Mumba said Zambia like many other frontline states sacrificed its resources, lives of its citizens in order to ensure that their brothers and sisters below the Limpopo could also enjoy their freedom.
“ It is therefore improper for South Africa to repay their colleagues beyond the Limpopo with that kind of brutality and savagely that we have been watching on television. We would like our colleagues in South Africa also to remember from the economic point of view that the produce, the products that are made in South Africa have flooded the SADC market. Zambia itself is flooded with a lot of products that have come from South Africa, Botswana is flooded, Namibia is flooded,
Mozambique is flooded with the products that are coming from South Africa. If for some reasons these SADC countries decided to stop South Africans from exporting their products to Zambia, the people that are going to suffer the most are going to be the ordinary South Africans who are working in those factories that these products are being produced for the rest of the region,” he said.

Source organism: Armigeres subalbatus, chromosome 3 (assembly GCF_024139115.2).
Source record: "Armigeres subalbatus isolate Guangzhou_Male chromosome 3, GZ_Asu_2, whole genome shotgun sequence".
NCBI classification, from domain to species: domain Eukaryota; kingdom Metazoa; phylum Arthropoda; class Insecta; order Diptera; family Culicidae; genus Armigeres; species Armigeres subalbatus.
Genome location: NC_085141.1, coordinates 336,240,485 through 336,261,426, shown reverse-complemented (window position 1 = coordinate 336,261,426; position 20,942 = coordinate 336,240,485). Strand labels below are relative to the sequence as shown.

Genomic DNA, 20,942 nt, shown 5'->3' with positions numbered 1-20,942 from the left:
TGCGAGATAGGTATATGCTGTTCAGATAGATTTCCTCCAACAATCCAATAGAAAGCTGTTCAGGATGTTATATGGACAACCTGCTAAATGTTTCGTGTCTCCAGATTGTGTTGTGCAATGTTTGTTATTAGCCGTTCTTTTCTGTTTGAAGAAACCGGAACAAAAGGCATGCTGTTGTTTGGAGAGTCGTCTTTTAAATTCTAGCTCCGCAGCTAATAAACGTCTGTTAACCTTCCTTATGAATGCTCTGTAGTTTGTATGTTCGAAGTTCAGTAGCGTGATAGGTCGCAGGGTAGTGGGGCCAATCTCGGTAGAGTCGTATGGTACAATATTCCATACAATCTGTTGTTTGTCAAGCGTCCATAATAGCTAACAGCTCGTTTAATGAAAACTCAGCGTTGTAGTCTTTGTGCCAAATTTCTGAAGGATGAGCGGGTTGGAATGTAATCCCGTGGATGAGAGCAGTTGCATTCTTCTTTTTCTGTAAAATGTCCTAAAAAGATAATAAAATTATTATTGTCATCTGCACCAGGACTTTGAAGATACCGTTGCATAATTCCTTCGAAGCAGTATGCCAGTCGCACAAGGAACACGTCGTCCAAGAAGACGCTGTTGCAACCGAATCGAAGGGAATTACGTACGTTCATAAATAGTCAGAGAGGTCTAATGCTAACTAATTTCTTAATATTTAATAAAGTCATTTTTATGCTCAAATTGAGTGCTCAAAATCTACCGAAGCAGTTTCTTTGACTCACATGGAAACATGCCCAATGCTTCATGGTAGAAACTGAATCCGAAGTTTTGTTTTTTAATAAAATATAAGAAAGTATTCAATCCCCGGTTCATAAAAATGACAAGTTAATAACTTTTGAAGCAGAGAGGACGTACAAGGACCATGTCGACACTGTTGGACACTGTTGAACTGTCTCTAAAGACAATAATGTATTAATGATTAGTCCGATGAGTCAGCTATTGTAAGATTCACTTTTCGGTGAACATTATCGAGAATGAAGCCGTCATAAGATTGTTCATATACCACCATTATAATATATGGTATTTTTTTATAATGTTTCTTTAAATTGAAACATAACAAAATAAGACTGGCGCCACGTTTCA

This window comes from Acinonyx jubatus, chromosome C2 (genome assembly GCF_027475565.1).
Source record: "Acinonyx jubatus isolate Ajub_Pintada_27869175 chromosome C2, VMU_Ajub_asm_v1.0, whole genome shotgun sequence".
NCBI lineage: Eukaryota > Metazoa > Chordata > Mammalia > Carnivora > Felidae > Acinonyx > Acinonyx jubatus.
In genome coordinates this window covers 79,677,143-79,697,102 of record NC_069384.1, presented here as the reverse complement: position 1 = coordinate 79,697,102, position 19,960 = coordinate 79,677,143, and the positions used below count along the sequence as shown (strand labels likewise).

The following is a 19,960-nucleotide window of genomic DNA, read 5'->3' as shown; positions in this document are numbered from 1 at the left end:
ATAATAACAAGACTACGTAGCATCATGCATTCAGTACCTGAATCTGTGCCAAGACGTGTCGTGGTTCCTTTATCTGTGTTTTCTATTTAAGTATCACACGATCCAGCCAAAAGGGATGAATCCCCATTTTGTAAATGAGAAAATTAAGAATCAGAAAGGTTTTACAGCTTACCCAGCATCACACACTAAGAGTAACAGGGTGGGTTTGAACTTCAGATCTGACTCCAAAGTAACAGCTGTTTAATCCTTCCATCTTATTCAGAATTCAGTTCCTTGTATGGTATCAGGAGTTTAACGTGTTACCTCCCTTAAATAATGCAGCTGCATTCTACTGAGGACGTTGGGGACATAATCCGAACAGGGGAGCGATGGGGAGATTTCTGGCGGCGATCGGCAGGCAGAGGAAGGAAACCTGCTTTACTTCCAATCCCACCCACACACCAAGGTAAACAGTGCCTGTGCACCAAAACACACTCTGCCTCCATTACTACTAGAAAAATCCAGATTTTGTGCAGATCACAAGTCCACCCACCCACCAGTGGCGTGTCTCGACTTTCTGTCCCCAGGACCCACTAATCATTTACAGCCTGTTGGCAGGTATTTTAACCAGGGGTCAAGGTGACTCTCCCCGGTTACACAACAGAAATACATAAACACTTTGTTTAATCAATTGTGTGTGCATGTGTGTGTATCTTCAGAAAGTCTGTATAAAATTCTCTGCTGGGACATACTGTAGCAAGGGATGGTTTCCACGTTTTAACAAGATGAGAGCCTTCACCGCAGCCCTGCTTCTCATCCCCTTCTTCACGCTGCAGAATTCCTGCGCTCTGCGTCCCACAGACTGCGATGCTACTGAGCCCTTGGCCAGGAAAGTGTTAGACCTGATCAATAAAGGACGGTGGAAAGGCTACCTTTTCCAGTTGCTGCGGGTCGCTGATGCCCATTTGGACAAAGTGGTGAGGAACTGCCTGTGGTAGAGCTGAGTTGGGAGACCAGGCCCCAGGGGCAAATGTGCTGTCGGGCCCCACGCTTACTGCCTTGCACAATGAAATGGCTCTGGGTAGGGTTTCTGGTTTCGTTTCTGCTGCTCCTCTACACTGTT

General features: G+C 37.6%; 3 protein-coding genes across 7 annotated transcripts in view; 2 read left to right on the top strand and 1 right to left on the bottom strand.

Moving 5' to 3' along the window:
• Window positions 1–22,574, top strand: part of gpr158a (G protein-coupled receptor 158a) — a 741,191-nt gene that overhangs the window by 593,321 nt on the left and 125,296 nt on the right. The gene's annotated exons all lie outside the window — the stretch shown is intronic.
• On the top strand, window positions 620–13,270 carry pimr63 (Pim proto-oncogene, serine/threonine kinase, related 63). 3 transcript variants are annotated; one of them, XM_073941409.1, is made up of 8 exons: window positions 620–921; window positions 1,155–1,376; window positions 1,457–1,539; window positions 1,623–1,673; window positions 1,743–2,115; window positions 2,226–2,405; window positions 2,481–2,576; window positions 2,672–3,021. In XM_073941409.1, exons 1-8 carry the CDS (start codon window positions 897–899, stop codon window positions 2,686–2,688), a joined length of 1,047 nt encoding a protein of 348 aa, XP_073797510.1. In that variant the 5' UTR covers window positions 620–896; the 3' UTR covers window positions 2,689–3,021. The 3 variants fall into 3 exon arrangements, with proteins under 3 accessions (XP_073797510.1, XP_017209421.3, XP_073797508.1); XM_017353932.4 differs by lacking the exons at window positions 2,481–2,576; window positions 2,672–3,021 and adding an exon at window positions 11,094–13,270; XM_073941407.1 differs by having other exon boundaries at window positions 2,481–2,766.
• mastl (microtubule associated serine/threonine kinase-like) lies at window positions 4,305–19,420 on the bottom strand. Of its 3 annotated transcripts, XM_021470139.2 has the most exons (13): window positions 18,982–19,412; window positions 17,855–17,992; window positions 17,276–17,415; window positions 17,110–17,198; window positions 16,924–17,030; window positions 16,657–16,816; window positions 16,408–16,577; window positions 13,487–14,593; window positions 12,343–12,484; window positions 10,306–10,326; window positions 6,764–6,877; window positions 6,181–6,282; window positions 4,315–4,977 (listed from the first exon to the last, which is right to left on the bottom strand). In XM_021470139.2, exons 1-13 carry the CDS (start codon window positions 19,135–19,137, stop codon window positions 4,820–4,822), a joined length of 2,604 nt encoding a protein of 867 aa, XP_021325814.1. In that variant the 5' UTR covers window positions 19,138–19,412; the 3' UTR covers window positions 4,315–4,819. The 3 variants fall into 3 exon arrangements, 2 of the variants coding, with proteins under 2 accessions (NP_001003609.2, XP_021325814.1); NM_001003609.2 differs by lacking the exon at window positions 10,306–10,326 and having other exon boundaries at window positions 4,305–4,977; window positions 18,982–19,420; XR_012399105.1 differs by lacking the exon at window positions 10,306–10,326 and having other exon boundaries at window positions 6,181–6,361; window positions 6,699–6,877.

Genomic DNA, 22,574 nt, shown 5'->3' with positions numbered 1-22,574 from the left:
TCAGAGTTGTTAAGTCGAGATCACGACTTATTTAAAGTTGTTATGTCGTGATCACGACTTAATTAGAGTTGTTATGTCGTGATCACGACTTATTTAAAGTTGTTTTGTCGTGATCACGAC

“And again this will deepen the job crisis that is already there in South Africa. We therefore believe that this is an emergency that the SADC region must now confront. Any delay of this initiative will empower the ordinary citizens of these countries to take the law in their own hands and once they do that we may come to a place where we may not be able to manage the divisions, the fights, the brutality that might engulf our region purely through revenge and vengeance but this would only happen if there is failure of leadership at the SADC heads of state level.”
Mumba said there was still time to find consensus and new protocols on how SADC countries would treat each other even as individuals. Mumba appealed to all African states and all African leaders to implore “all of us in the region or on the continent of Africa to learn to respect the black life”.
“Yes, our history has given us the understanding that black life does not matter because of colonisation, imposition of apartheid on our people who were being brutally killed by the oppressors, we came to convince ourselves that black life does not matter. While we understand that foreign powers that colonised us could think that way we should not for a minute belittle the value of the black life ourselves as Africans,” he said.